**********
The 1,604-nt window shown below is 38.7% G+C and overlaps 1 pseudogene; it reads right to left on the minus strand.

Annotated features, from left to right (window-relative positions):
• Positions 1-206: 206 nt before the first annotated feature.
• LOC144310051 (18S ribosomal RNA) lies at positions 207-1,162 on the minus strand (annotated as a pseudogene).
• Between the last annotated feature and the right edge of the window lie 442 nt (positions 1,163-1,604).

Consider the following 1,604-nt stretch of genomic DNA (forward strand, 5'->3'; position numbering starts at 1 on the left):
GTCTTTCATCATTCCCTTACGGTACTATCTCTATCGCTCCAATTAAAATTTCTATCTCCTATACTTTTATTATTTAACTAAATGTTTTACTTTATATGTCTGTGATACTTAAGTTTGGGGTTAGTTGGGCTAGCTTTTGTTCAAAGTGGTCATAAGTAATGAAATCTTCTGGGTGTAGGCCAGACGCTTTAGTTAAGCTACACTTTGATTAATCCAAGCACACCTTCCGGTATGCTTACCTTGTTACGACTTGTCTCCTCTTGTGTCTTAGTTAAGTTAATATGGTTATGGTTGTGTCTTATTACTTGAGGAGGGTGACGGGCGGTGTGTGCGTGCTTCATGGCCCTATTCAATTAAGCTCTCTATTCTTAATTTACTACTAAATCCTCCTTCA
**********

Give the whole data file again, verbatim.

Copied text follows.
The 1,604-nt window shown below is 38.7% G+C and overlaps 1 pseudogene; it reads right to left on the minus strand.

Annotated features, from left to right (window-relative positions):
• Positions 1-206: 206 nt before the first annotated feature.
• LOC144310051 (18S ribosomal RNA) lies at positions 207-1,162 on the minus strand (annotated as a pseudogene).
• Between the last annotated feature and the right edge of the window lie 442 nt (positions 1,163-1,604).

Consider the following 1,604-nt stretch of genomic DNA (forward strand, 5'->3'; position numbering starts at 1 on the left):
GTCTTTCATCATTCCCTTACGGTACTATCTCTATCGCTCCAATTAAAATTTCTATCTCCTATACTTTTATTATTTAACTAAATGTTTTACTTTATATGTCTGTGATACTTAAGTTTGGGGTTAGTTGGGCTAGCTTTTGTTCAAAGTGGTCATAAGTAATGAAATCTTCTGGGTGTAGGCCAGACGCTTTAGTTAAGCTACACTTTGATTAATCCAAGCACACCTTCCGGTATGCTTACCTTGTTACGACTTGTCTCCTCTTGTGTCTTAGTTAAGTTAATATGGTTATGGTTGTGTCTTATTACTTGAGGAGGGTGACGGGCGGTGTGTGCGTGCTTCATGGCCCTATTCAATTAAGCTCTCTATTCTTAATTTACTACTAAATCCTCCTTCA